Yasiel Puig among most-forged autographs in collectibles industry

David Brown

If you happen to own a Yasiel Puig autograph and you didn't watch him sign the item in your presence, there's a good chance it's not his signature at all. At least 50-50, and likely higher. Among living athletes, only the signature of Michael Jordan is forged more often.

In another sign that Puig already has become one of the top sports stars in North America, he has been listed among the top 10 "most dangerous" autographs by PSA/DNA Authentication Services, says company president Joe Orlando. Puig is seventh on the list, after Babe Ruth, Lou Gehrig, Mickey Mantle, Ted Williams, Joe DiMaggio and Jordan. The giants of sport.

It's pretty amazing that Puig ranks with them, considering he just finished his rookie season with the Los Angeles Dodgers two months ago. Batting .319/.391/.534 with 19 homers in 432 plate appearances, Puig also made spectacular plays on defense, and the bases, and he made spectacular mistakes all over the field. No player was more exciting, good and bad, in Major League Baseball. So it figures that collectors would want his signature. But above those of Muhammad Ali, Tiger Woods, Derek Jeter, Wayne Gretzky and LeBron James? Enough to fake? Apparently, so. From Sports Collectors Daily:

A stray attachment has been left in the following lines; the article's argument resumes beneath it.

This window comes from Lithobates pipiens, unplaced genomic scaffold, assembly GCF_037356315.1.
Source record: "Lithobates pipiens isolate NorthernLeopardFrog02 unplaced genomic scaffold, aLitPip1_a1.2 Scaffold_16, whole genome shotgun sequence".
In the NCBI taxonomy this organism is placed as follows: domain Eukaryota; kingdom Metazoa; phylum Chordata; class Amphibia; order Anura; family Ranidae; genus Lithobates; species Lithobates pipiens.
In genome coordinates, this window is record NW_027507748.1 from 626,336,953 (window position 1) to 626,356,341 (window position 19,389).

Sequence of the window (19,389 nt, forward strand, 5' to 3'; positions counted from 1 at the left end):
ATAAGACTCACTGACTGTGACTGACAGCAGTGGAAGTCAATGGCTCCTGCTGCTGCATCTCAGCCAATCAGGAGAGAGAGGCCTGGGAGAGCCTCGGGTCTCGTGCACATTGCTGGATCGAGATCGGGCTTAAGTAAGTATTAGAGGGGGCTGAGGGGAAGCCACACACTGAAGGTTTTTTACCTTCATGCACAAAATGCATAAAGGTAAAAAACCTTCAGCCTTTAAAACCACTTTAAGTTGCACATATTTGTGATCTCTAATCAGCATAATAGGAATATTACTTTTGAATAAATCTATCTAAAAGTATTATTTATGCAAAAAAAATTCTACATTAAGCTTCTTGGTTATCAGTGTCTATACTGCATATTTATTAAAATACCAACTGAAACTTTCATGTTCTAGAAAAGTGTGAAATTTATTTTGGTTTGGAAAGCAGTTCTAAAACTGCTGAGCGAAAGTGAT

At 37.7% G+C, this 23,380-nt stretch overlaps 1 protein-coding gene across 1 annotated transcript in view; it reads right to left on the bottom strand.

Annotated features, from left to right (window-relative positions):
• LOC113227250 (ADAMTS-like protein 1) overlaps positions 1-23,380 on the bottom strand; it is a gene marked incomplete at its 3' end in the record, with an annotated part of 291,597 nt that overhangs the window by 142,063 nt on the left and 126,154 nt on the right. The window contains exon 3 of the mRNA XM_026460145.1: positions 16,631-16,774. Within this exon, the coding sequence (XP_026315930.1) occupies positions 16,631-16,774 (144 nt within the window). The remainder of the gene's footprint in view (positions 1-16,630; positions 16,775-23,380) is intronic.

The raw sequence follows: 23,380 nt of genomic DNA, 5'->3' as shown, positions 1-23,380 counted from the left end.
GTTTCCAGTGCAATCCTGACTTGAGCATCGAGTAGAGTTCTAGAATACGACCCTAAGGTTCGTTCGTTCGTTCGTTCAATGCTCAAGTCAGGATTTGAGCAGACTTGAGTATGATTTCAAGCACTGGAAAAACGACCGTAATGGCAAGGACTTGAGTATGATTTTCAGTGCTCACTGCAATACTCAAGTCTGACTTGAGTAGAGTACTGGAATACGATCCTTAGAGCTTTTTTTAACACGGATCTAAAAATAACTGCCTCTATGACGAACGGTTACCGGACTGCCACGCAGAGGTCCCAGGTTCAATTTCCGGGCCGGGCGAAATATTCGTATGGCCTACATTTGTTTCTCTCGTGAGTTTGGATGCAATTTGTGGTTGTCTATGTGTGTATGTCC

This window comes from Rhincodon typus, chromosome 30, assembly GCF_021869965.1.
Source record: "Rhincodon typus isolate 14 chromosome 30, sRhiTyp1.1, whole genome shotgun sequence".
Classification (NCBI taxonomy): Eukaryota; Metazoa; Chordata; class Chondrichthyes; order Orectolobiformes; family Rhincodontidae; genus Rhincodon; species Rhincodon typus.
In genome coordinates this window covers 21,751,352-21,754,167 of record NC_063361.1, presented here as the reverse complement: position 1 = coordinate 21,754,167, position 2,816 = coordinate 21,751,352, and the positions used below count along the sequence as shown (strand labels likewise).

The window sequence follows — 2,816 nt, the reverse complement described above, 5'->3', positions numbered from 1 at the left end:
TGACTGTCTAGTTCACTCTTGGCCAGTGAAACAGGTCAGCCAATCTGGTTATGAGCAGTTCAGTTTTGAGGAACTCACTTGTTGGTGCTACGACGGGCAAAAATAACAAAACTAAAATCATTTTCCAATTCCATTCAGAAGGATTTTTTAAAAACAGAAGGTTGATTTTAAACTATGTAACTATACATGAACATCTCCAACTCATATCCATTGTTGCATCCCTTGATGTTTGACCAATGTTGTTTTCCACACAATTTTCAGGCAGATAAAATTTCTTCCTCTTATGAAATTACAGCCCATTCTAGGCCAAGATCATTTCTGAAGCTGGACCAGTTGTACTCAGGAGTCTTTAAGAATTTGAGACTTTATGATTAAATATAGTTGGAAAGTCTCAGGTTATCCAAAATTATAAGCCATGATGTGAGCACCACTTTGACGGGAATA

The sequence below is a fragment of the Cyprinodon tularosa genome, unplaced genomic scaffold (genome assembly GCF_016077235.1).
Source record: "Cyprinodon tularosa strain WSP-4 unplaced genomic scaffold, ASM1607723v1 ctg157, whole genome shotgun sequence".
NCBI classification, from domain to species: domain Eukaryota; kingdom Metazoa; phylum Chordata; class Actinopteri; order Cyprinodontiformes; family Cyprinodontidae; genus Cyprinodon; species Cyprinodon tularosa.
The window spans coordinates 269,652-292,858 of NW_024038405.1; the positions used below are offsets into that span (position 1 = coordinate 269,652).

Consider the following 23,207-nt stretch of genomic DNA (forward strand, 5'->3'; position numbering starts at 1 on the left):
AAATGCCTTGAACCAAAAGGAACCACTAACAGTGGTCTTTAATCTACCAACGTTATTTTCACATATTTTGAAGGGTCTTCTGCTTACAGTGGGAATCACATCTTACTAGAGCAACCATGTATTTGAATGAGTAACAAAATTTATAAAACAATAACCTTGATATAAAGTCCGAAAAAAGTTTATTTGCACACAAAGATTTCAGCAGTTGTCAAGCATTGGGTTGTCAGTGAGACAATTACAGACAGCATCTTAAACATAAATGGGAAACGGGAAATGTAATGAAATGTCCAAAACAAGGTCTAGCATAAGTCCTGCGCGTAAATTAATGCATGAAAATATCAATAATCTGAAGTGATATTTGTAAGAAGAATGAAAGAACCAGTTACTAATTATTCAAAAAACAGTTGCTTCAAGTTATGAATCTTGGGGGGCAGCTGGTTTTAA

“It’s not uncommon for us to reject 50 percent or more of the signatures submitted to our company, especially when it comes to the more prominent names,” explained PSA/DNA authenticator Steve Grad who is one of the featured experts on the popular television series, “Pawn Stars.”

“PSA/DNA does not often receive obvious forgeries for evaluation,” said Orlando. “So, if our rejection rate for a particular autograph approaches 50 percent, then you can only imagine how high the percentage of forgeries actually might be in the overall marketplace.”

Puig couldn't have been able to participate in many card and memorabilia shows, with him being so new to the scene. So his authentic name couldn't have flooded the marketplace yet. This serves as a reminder to be smart about paying for autographs. Be there when the celebrity signs, or know the person who's there when the celebrity signs. If that can't be done, expect to pay a hefty amount for an item that has been authenticated.

Better yet, make like William Shatner and offer your hand to shake when coming across a celebrity. If you must take something from him or her, let it be their germs.

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David Brown is an editor and a Secret Santa for Big League Stew on Yahoo Sports. Have a tip? Email him at rdbrown@yahoo-inc.com or follow him on Twitter!

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